In the past decade, the McAllen Public Library started adding books on lesbian, gay, bisexual, trans, and queer topics and by LGBTQ authors to their collection and displayed them during Pride Month over the years. Then in 2016, the library took notice of what was happening around the Rio Grande Valley and was inspired to take action.
“We noticed more community events taking place for Pride Month,” Elizabeth Hollenbeck, reference department supervisor at the McAllen Public Library, said, “such as Pride in the Park, and thought there might be a chance for the library to partner with some local community organizations to offer something more than a book display.”
The library soon reached out to various community groups and organizations like the South Texas Equality Project, Valley AIDS Council, Aqui Estamos RGV, and South Texas Alliance Mentorship and Pride. That first Pride Month at the McAllen Public Library had presentations on RGV LGBTQ history, making long term LGBTQ relationships work, the intersections between immigration and the LGBTQ community, misogyny and biphobia in the LGBTQ community, and a workshop and open mic with Valley queer poets.
“[We] started a conversation about organizing some public presentations and workshops that were educational and also tied into the themes of literacy and reading,” Hollenbeck said. “That first Pride series proved to be a success, and we have maintained the valuable community partnerships and connections that help us to continue this new tradition year after year.”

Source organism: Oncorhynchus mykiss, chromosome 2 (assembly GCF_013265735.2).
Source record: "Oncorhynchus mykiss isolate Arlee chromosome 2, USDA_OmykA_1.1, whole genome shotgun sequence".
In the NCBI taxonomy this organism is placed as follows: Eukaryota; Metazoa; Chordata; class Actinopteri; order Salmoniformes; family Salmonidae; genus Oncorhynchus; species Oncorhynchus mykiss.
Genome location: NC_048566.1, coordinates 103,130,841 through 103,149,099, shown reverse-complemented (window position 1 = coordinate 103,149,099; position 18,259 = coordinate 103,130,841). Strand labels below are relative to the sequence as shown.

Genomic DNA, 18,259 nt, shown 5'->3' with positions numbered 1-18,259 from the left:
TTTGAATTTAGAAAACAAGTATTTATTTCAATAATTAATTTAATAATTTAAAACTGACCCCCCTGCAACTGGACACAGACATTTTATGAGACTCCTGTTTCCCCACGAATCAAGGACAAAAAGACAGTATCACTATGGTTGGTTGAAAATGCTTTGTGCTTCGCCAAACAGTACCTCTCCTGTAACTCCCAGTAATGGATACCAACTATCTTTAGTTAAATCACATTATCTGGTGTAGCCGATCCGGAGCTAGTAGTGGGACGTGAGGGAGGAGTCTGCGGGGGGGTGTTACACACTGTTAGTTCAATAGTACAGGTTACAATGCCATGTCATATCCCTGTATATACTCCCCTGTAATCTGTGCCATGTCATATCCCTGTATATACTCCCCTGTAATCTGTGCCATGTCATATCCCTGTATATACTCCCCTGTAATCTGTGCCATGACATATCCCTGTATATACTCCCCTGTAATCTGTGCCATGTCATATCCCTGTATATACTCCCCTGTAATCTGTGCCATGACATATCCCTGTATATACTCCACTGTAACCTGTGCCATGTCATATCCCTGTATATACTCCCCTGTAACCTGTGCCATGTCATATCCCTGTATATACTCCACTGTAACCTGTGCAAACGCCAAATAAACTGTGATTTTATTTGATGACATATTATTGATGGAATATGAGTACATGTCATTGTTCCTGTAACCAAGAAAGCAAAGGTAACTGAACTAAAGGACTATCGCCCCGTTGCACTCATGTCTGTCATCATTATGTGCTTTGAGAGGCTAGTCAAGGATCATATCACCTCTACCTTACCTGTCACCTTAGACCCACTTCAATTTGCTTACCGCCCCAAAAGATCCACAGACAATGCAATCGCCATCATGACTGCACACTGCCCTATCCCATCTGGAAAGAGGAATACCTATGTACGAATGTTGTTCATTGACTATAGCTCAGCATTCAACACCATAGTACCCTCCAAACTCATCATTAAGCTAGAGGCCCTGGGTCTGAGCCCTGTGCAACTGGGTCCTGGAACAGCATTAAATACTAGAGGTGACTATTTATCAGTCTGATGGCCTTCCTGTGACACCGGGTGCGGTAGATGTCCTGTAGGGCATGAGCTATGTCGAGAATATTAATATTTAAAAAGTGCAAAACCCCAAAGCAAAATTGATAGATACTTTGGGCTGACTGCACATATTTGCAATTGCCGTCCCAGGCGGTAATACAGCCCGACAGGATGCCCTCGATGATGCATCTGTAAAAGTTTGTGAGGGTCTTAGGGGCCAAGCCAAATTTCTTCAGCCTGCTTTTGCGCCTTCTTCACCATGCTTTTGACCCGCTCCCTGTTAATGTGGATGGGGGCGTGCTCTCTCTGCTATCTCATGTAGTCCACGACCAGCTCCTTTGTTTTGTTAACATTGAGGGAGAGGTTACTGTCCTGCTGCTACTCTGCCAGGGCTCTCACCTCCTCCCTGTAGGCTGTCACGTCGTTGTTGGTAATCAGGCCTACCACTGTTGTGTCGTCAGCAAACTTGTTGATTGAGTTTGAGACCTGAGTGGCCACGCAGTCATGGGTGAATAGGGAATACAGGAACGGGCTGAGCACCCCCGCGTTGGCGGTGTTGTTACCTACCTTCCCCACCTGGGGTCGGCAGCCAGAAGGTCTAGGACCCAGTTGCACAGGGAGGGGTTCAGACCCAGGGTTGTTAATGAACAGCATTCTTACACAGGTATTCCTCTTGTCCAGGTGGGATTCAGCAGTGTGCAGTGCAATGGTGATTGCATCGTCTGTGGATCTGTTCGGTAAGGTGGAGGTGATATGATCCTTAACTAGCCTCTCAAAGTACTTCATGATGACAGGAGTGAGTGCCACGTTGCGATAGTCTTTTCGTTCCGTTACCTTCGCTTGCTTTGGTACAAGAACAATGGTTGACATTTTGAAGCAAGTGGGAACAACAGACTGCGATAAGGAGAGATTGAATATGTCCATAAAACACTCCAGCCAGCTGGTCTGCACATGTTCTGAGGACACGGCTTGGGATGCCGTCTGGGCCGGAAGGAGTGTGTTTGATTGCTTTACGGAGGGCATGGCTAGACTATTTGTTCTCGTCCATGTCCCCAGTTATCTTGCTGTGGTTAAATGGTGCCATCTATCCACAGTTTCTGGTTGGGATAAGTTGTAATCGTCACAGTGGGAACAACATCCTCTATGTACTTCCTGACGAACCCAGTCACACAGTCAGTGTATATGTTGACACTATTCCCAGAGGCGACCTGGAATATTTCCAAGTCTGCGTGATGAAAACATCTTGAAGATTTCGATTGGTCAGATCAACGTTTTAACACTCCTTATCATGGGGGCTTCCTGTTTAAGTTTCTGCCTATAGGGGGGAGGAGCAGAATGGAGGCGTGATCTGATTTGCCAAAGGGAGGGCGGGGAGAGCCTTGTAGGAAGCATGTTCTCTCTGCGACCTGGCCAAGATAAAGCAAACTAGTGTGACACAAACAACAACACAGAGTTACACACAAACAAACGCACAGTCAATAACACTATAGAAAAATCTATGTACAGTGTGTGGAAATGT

The second installment in 2017 had a presentation for parents of LGBTQ tweens and teens, the first-ever South Texas Trans Town Hall, a look at Pride parades from around the world, a presentation by Neta about why media representation matters, and the introduction of the Lavender Literary League, a book club that centers literary works by and about the LGBTQ community.
“In last year’s Pride series, we launched the Lavender Literary League,” Hollenbeck said. “The books read each month cover a variety of topics and situations where members can learn about and explore different perspectives and challenges within the greater LGBTQIA+ community. This is one way the library is able to reach out to the LGBTQIA+ community in an ongoing basis while also helping people discover the joy of reading diverse literature.”
This year’s third annual line-up starts with “A Look into the History of the Valley’s LGBTQ+ Community” with Gabriel Sanchez on June 13, and “Writing Autohistorias from Conocimiento” with the WAKE-UP! collective on June 19.
“The kick-off presentation for our Pride series will be led by Gabriel Sanchez who has conducted extensive research into the LGBTQ history of the RGV,” Hollenbeck said. “In fact, Gabriel’s research has contributed to the upcoming and much anticipated Pansy Pachanga documentary film in the works, a collaboration between One Scene Studios and Neta, so this talk is sure to be outstanding. We are also very excited to partner with the WAKE-UP! coalition for a creative writing workshop and literary exploration of self and identity. The session is open to everyone, writers and non-writers alike.”